According to the Macmillan Dictionary, embarrassment is a “feeling of being nervous or ashamed because of what people know or think about you.” Its close synonym is shame. The feeling of embarrassment is common to humans and is linked to other emotional issues like worry, fear, and anxiety—particularly social anxiety.
Embarrassment stems from various reasons with varying levels of seriousness. A student caught cheating and a student teased about a crush can both experience embarrassment. Regardless of the reason, many would prefer to avoid this feeling, as it is uncomfortable.
The Bible has a lot to say about embarrassment, although the word is rare in the pages of Scripture. It appears 29 times in seven translations. The Amplified version (AMP) uses it seven times, the New English Translation (NET) uses it 18 times, and the Christian Standard Bible (CSB) uses it five times. The synonym shame appears more frequently.
Embarrassment is first mentioned in Genesis 2:25, “And the man and his wife were both naked and were not embarrassed or ashamed in each other’s presence” (AMP). This was prior to the fall, so the origin of embarrassment can be traced to sin. Things changed after Adam and Eve ate the fruit. Then the couple, who were once at ease with each other, felt shame (Genesis 3:7,10).
Embarrassment may or may not be a sin, depending on the context. Feeling embarrassed by Jesus and His gospel can be considered sinful (Matthew 10:32–33; Mark 8:38; Luke 9:26), whereas being self-conscious about a smudge on one’s shirt is not. However, embarrassment is often linked with sin and self. What do people think of and like about me? How could I have made the same mistake again? What if they knew what I did last night? Such questions reveal the roots of this feeling.
Peter is an example of how embarrassment can be connected to sin and self. He denied Jesus out of fear and self-preservation. The resulting sorrow after the cockcrow came from shame for his sin (Matthew 26:69–74; Mark 14:66–72; Luke 22:55–62; John 18:15–18, 25–27). Judas felt similar remorse, but his worldly sorrow led to no repentance (Matthew 27:3–10; 2 Corinthians 7:9–10).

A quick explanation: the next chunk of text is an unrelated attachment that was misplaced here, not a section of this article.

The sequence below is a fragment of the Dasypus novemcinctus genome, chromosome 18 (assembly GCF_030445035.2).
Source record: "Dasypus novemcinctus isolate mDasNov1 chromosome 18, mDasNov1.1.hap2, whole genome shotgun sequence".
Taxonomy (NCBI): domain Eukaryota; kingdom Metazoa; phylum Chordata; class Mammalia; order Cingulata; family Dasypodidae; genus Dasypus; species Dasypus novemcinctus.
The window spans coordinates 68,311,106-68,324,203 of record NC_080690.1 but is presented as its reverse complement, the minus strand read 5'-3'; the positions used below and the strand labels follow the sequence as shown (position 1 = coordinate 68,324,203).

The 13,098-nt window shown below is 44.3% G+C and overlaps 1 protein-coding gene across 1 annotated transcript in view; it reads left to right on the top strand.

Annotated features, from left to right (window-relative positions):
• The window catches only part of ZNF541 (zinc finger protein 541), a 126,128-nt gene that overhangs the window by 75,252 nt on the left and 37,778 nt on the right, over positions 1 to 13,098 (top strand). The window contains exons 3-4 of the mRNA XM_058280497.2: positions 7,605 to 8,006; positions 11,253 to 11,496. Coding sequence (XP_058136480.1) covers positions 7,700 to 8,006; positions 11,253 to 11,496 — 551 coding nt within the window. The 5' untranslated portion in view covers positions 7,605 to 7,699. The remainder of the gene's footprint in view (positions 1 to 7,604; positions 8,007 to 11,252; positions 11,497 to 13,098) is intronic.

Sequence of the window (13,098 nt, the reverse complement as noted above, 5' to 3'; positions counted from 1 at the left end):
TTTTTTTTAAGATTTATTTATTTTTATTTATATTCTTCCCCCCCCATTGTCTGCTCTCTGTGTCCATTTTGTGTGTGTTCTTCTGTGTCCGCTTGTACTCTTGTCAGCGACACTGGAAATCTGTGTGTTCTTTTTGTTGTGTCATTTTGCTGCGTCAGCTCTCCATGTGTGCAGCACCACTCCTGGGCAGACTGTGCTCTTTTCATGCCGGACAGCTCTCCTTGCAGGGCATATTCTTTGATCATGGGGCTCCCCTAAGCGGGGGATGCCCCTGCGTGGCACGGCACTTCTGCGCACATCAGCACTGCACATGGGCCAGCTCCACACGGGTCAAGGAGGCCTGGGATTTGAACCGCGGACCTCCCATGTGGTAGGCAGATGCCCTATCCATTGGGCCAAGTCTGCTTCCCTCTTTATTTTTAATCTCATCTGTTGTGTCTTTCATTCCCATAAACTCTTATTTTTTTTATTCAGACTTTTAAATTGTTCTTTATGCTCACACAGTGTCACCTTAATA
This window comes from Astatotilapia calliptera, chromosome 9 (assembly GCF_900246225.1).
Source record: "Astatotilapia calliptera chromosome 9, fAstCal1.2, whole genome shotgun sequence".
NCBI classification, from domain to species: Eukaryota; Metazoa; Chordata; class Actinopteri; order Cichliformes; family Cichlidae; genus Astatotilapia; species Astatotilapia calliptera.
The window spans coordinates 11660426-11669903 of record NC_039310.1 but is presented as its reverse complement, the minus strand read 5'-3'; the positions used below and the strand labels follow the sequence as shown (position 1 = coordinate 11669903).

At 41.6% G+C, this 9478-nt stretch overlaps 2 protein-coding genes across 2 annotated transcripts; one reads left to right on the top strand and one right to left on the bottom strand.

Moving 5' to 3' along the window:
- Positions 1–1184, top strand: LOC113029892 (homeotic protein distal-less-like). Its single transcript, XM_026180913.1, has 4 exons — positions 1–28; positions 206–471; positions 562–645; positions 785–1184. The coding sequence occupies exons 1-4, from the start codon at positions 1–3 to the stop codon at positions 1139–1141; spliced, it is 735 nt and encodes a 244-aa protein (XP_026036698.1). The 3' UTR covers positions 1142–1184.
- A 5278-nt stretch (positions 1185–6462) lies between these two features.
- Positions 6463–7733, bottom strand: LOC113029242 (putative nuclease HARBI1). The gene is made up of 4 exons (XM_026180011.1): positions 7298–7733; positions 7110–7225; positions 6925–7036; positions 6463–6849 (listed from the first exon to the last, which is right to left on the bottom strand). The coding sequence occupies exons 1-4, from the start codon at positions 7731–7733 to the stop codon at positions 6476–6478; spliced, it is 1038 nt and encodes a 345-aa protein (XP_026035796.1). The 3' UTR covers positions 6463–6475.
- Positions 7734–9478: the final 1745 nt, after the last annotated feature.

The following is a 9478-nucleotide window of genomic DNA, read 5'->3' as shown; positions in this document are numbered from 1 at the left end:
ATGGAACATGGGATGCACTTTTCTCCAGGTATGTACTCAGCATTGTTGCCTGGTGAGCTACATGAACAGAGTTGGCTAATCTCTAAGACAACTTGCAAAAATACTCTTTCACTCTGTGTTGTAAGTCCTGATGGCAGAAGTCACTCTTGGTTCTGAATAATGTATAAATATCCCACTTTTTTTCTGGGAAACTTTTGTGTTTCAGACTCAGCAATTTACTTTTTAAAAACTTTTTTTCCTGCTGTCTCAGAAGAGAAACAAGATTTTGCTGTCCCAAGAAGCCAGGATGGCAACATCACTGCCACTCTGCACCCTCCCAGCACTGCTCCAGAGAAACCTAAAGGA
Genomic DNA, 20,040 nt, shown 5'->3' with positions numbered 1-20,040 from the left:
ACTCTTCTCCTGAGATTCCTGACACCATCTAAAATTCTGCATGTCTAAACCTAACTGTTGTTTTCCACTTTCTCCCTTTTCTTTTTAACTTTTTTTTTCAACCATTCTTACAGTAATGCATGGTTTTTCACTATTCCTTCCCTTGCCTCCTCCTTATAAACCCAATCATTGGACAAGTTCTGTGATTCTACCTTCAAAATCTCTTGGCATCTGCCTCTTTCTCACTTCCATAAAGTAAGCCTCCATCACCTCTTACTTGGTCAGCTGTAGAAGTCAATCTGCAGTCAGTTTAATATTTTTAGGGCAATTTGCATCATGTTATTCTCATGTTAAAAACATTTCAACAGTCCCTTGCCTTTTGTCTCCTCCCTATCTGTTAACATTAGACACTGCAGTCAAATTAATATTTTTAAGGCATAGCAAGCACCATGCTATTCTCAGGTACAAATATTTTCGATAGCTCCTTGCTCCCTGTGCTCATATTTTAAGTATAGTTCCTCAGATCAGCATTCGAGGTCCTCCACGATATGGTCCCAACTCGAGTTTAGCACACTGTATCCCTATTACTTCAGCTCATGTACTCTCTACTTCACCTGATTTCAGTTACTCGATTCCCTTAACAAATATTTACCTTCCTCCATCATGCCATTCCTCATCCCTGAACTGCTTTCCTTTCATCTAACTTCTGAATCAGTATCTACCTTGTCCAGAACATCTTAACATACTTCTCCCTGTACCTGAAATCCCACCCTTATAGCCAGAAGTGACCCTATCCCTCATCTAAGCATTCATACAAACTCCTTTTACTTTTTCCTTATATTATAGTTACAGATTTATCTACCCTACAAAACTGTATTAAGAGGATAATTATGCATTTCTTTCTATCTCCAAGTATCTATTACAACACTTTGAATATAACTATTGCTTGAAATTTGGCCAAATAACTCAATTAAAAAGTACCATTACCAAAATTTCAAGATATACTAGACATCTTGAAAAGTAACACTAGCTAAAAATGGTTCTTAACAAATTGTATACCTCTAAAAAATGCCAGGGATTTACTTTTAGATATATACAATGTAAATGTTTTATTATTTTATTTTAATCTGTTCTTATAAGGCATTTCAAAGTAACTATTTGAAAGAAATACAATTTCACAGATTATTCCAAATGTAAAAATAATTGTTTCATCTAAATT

Embarrassment can also arise from the sinful actions of others and traumatic events that distort one’s perception. Victims of abuse and those exposed to constant degrading comments may feel shame, even about their existence. Post Traumatic Stress Disorder (PTSD) is another trigger.
It is important to note the embarrassment that can come from being a Christian. First Peter 4:16 states, “However, if you suffer as a Christian, do not be ashamed, but praise God that you bear that name.” Biblical Christianity is not popular, and every committed follower of Jesus should expect to be mocked, brushed off, or even hated. This is particularly evident in evangelism. Sharing the message of Jesus is harder in a postmodern world. But we must still share the gospel and not be ashamed of it (Romans 1:16).
We will always face embarrassment, but there are biblical ways to manage it. When it comes from self and the need to please others, we should remember that our identity is in Christ (1 Peter 2:9; Colossians 3:3–4; 2 Corinthians 5:17; Galatians 2:20). We have God’s full approval and don’t need to crave the human counterpart (Colossians 1:22; 1 John 3:1; Ephesians 1:6; Romans 5:1, 10).
The Christian who’s embarrassed because of sin should find solace in the words of Romans 8:1, “Therefore, there is now no condemnation for those who are in Christ Jesus.” The redemptive work of Christ is sufficient, and God is always ready to restore any broken fellowship. We also need to build our confidence in Jesus and the truth of Christianity to avoid being ashamed of Him. Dwelling on Scripture, praying, listening to sound teaching, and engaging in a healthy church can help. Apologetics is also a valuable study.
Tackling the deep sense of embarrassment that comes from abuse and trauma can be more complex and requires the expertise of a trusted Christian therapist or counselor.